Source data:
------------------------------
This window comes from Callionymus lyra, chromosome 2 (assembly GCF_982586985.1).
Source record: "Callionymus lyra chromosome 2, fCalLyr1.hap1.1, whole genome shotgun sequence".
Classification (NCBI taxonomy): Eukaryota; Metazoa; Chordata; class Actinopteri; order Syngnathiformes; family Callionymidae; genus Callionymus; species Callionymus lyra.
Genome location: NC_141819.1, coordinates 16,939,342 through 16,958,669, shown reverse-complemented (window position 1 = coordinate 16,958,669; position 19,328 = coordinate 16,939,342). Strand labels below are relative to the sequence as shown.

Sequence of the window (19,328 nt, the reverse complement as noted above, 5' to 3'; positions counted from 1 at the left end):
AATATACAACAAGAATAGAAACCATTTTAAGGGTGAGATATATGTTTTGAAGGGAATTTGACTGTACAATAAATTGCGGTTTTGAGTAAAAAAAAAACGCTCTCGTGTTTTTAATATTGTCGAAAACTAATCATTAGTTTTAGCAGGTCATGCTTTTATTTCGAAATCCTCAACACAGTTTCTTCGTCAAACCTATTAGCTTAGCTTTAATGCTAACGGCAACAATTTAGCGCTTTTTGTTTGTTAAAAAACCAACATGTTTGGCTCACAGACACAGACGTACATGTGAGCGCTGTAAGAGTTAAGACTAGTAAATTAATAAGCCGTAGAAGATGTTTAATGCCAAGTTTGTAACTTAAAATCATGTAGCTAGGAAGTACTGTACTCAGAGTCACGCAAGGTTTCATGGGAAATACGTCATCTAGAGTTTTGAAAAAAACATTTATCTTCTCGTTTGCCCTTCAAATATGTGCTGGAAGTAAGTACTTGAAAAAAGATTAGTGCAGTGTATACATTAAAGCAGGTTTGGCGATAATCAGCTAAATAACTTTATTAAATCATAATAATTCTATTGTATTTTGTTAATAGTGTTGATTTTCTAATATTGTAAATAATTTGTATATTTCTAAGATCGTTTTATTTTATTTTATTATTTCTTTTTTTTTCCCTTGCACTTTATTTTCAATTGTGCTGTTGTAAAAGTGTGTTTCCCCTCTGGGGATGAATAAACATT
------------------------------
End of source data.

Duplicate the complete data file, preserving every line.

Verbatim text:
This window comes from Callionymus lyra, chromosome 2 (assembly GCF_982586985.1).
Source record: "Callionymus lyra chromosome 2, fCalLyr1.hap1.1, whole genome shotgun sequence".
Classification (NCBI taxonomy): Eukaryota; Metazoa; Chordata; class Actinopteri; order Syngnathiformes; family Callionymidae; genus Callionymus; species Callionymus lyra.
Genome location: NC_141819.1, coordinates 16,939,342 through 16,958,669, shown reverse-complemented (window position 1 = coordinate 16,958,669; position 19,328 = coordinate 16,939,342). Strand labels below are relative to the sequence as shown.

Sequence of the window (19,328 nt, the reverse complement as noted above, 5' to 3'; positions counted from 1 at the left end):
AATATACAACAAGAATAGAAACCATTTTAAGGGTGAGATATATGTTTTGAAGGGAATTTGACTGTACAATAAATTGCGGTTTTGAGTAAAAAAAAAACGCTCTCGTGTTTTTAATATTGTCGAAAACTAATCATTAGTTTTAGCAGGTCATGCTTTTATTTCGAAATCCTCAACACAGTTTCTTCGTCAAACCTATTAGCTTAGCTTTAATGCTAACGGCAACAATTTAGCGCTTTTTGTTTGTTAAAAAACCAACATGTTTGGCTCACAGACACAGACGTACATGTGAGCGCTGTAAGAGTTAAGACTAGTAAATTAATAAGCCGTAGAAGATGTTTAATGCCAAGTTTGTAACTTAAAATCATGTAGCTAGGAAGTACTGTACTCAGAGTCACGCAAGGTTTCATGGGAAATACGTCATCTAGAGTTTTGAAAAAAACATTTATCTTCTCGTTTGCCCTTCAAATATGTGCTGGAAGTAAGTACTTGAAAAAAGATTAGTGCAGTGTATACATTAAAGCAGGTTTGGCGATAATCAGCTAAATAACTTTATTAAATCATAATAATTCTATTGTATTTTGTTAATAGTGTTGATTTTCTAATATTGTAAATAATTTGTATATTTCTAAGATCGTTTTATTTTATTTTATTATTTCTTTTTTTTTCCCTTGCACTTTATTTTCAATTGTGCTGTTGTAAAAGTGTGTTTCCCCTCTGGGGATGAATAAACATT